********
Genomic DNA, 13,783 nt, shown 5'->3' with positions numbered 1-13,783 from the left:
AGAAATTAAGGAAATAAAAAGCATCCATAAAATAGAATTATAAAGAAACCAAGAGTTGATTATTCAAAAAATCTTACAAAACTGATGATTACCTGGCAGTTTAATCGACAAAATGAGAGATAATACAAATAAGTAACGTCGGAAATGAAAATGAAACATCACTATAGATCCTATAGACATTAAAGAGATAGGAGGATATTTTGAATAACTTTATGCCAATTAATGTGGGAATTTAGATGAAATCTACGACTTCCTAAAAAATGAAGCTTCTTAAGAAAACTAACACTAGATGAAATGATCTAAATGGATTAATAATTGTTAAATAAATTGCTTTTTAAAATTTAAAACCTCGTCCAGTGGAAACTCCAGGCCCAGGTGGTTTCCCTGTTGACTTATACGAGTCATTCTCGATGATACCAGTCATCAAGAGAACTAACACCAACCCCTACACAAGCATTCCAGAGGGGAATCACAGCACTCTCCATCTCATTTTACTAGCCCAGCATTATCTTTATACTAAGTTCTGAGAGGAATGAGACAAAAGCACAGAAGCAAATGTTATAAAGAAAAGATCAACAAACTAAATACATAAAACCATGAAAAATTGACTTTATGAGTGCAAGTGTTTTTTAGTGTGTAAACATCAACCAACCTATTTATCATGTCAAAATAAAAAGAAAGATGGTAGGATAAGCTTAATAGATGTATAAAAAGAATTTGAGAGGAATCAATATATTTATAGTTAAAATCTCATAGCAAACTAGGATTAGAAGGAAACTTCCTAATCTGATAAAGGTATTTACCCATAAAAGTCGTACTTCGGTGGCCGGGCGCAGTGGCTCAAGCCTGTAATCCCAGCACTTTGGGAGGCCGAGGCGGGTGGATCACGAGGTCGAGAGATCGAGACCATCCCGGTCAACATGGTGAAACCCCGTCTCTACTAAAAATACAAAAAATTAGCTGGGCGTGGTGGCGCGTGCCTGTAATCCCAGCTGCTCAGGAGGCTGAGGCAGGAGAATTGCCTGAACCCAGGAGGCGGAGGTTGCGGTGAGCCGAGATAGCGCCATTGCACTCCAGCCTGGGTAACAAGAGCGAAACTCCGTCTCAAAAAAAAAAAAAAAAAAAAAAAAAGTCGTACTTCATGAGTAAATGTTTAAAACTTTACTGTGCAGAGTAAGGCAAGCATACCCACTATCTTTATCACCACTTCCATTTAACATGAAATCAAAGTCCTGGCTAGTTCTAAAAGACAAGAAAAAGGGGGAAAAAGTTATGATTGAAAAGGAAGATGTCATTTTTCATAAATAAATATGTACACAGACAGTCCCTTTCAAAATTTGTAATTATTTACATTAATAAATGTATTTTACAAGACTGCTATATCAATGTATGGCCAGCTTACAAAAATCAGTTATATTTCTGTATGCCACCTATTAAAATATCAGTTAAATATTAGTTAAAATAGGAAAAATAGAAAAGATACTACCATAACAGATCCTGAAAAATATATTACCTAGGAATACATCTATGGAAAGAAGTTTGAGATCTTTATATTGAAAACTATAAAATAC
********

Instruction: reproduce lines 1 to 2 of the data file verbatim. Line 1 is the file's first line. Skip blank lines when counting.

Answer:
Genomic DNA, 13,783 nt, shown 5'->3' with positions numbered 1-13,783 from the left:
AGAAATTAAGGAAATAAAAAGCATCCATAAAATAGAATTATAAAGAAACCAAGAGTTGATTATTCAAAAAATCTTACAAAACTGATGATTACCTGGCAGTTTAATCGACAAAATGAGAGATAATACAAATAAGTAACGTCGGAAATGAAAATGAAACATCACTATAGATCCTATAGACATTAAAGAGATAGGAGGATATTTTGAATAACTTTATGCCAATTAATGTGGGAATTTAGATGAAATCTACGACTTCCTAAAAAATGAAGCTTCTTAAGAAAACTAACACTAGATGAAATGATCTAAATGGATTAATAATTGTTAAATAAATTGCTTTTTAAAATTTAAAACCTCGTCCAGTGGAAACTCCAGGCCCAGGTGGTTTCCCTGTTGACTTATACGAGTCATTCTCGATGATACCAGTCATCAAGAGAACTAACACCAACCCCTACACAAGCATTCCAGAGGGGAATCACAGCACTCTCCATCTCATTTTACTAGCCCAGCATTATCTTTATACTAAGTTCTGAGAGGAATGAGACAAAAGCACAGAAGCAAATGTTATAAAGAAAAGATCAACAAACTAAATACATAAAACCATGAAAAATTGACTTTATGAGTGCAAGTGTTTTTTAGTGTGTAAACATCAACCAACCTATTTATCATGTCAAAATAAAAAGAAAGATGGTAGGATAAGCTTAATAGATGTATAAAAAGAATTTGAGAGGAATCAATATATTTATAGTTAAAATCTCATAGCAAACTAGGATTAGAAGGAAACTTCCTAATCTGATAAAGGTATTTACCCATAAAAGTCGTACTTCGGTGGCCGGGCGCAGTGGCTCAAGCCTGTAATCCCAGCACTTTGGGAGGCCGAGGCGGGTGGATCACGAGGTCGAGAGATCGAGACCATCCCGGTCAACATGGTGAAACCCCGTCTCTACTAAAAATACAAAAAATTAGCTGGGCGTGGTGGCGCGTGCCTGTAATCCCAGCTGCTCAGGAGGCTGAGGCAGGAGAATTGCCTGAACCCAGGAGGCGGAGGTTGCGGTGAGCCGAGATAGCGCCATTGCACTCCAGCCTGGGTAACAAGAGCGAAACTCCGTCTCAAAAAAAAAAAAAAAAAAAAAAAAAGTCGTACTTCATGAGTAAATGTTTAAAACTTTACTGTGCAGAGTAAGGCAAGCATACCCACTATCTTTATCACCACTTCCATTTAACATGAAATCAAAGTCCTGGCTAGTTCTAAAAGACAAGAAAAAGGGGGAAAAAGTTATGATTGAAAAGGAAGATGTCATTTTTCATAAATAAATATGTACACAGACAGTCCCTTTCAAAATTTGTAATTATTTACATTAATAAATGTATTTTACAAGACTGCTATATCAATGTATGGCCAGCTTACAAAAATCAGTTATATTTCTGTATGCCACCTATTAAAATATCAGTTAAATATTAGTTAAAATAGGAAAAATAGAAAAGATACTACCATAACAGATCCTGAAAAATATATTACCTAGGAATACATCTATGGAAAGAAGTTTGAGATCTTTATATTGAAAACTATAAAATAC